Citigroup Inc. (C) and its Chief Executive Vikram Pandit can breathe a sigh of relief now after winning the dismissal of a lawsuit that indicted them for not disclosing its risk during the financial meltdown in 2008, according to a Reuters report.
The lawsuit filed by Sheldon Solow, a New York real estate developer, alleged Citigroup for his losses, which he claimed to be of 87% over a $510,000 investment in 40,000 Citigroup shares. The shares were purchased between September and November 2008 and sold in March 2009.
The lawsuit accused Citigroup of hiding its risk profile during the financial crisis in 2008. The company was indicted for overstating its financial condition and is said to have even hyped its solid capital levels as well as liquidity position.
At that time, Citigroup was even contending to buy Wachovia Corp but Wells Fargo & Co. (WFC) made its way and was ultimately successful in acquiring the business. Citigroup finally made a quick move towards the federal bailout through which it infused $20 billion of new capital in its business.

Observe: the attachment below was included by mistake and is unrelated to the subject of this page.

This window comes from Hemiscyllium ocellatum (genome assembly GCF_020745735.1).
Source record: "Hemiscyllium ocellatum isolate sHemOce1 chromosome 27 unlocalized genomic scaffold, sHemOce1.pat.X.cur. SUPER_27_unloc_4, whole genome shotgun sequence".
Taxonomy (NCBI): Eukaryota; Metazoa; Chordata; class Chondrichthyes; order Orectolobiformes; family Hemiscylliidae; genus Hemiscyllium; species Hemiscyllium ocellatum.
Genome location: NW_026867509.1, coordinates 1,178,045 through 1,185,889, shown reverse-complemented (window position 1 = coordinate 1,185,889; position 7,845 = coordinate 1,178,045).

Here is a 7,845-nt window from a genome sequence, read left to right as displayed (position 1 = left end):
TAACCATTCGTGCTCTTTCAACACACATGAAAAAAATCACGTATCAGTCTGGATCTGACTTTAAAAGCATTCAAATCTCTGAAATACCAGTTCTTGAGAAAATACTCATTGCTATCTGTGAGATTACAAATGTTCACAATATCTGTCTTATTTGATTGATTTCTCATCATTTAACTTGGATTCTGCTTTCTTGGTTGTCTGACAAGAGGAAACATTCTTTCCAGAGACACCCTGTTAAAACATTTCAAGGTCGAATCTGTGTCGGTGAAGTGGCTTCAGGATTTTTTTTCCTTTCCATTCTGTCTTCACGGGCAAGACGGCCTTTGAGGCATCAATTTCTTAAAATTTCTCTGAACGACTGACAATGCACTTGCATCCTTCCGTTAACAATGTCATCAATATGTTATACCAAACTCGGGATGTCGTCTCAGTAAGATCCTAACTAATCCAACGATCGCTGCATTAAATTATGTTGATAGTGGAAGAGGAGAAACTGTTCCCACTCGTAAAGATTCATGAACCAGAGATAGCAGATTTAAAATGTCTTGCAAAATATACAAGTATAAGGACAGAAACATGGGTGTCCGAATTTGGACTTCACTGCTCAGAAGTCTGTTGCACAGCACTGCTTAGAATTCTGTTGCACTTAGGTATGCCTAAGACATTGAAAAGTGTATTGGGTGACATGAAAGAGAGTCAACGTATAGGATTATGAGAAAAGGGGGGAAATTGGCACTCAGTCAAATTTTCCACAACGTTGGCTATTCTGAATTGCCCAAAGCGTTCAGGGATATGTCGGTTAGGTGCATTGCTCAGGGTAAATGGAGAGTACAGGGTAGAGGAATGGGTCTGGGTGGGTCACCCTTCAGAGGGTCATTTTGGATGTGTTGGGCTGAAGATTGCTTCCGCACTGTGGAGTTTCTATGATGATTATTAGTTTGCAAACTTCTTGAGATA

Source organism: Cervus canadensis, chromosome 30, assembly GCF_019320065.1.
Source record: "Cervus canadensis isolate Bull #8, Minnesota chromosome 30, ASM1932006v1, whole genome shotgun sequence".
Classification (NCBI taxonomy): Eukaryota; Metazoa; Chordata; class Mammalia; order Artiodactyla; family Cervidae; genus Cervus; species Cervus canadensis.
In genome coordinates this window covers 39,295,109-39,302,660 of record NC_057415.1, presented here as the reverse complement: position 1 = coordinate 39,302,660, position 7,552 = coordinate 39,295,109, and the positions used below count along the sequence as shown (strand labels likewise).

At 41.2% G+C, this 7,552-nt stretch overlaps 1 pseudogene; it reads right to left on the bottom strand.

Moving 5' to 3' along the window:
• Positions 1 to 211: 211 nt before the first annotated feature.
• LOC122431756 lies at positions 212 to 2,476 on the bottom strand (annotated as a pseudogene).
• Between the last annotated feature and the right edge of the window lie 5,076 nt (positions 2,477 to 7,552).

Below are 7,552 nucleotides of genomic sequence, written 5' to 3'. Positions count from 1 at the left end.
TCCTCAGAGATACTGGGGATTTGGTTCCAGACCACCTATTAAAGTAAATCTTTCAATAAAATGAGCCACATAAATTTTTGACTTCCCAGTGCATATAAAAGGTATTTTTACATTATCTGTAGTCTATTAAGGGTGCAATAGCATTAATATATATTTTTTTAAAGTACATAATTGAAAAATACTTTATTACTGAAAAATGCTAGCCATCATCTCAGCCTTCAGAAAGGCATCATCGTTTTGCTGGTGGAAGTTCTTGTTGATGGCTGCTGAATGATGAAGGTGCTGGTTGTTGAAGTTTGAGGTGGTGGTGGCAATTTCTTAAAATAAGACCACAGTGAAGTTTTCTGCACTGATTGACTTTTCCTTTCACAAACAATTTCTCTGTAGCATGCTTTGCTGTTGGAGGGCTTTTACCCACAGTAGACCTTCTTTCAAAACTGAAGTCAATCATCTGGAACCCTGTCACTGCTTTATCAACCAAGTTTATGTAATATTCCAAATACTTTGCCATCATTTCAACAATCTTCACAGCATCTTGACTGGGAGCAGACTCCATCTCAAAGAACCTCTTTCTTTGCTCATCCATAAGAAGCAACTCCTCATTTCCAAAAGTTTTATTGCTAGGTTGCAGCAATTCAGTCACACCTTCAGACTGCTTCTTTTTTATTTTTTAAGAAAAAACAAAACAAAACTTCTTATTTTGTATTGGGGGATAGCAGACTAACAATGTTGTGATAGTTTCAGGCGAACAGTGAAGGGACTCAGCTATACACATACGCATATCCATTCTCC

Notably, on a nationwide basis, share and bondholders of Citigroup have brought forward litigation over the company’s revelations related to its risky mortgage debt exposures. However, the Solow lawsuit is different from that.
The lawsuit was discharged by U.S. District Judge Robert Sweet in Manhattan. According to Sweet, Solow could not prove that he was significantly hoodwinked about the company’s liquidity as well as capital position by the defendants. He also failed to relate such accused suppressions of risks to the fall of the company’s stock price. In fact, he could not prove that his loss was a result of the realization of such risks.
Notably, Solow was given the option to replead, following the discharge of the earlier complaint. However, this time, the discharge is made “with prejudice” implying that the suit cannot be placed another time. Sweet concluded that the liquidity crisis of Citigroup was a result of the lack of confidence in the company instead of the realization of risk that the company is accused of hiding.
We believe that this dismissal provides a sort of relief for Citigroup. However, considering the several litigations that the company is involved in, we cannot say that it has achieved a substantial reduction in litigation overhang. Yet, we believe that a prudent fight on behalf of Citigroup by its lawyers would help in dismissing some of the suits and help in checking fund outflows as damages.
Citigroup shares currently retain a Zacks #3 Rank, which translates to a short-term Hold rating. Considering the fundamentals, we also maintain a long-term Neutral recommendation on the stock.Read the Full Research Report on C
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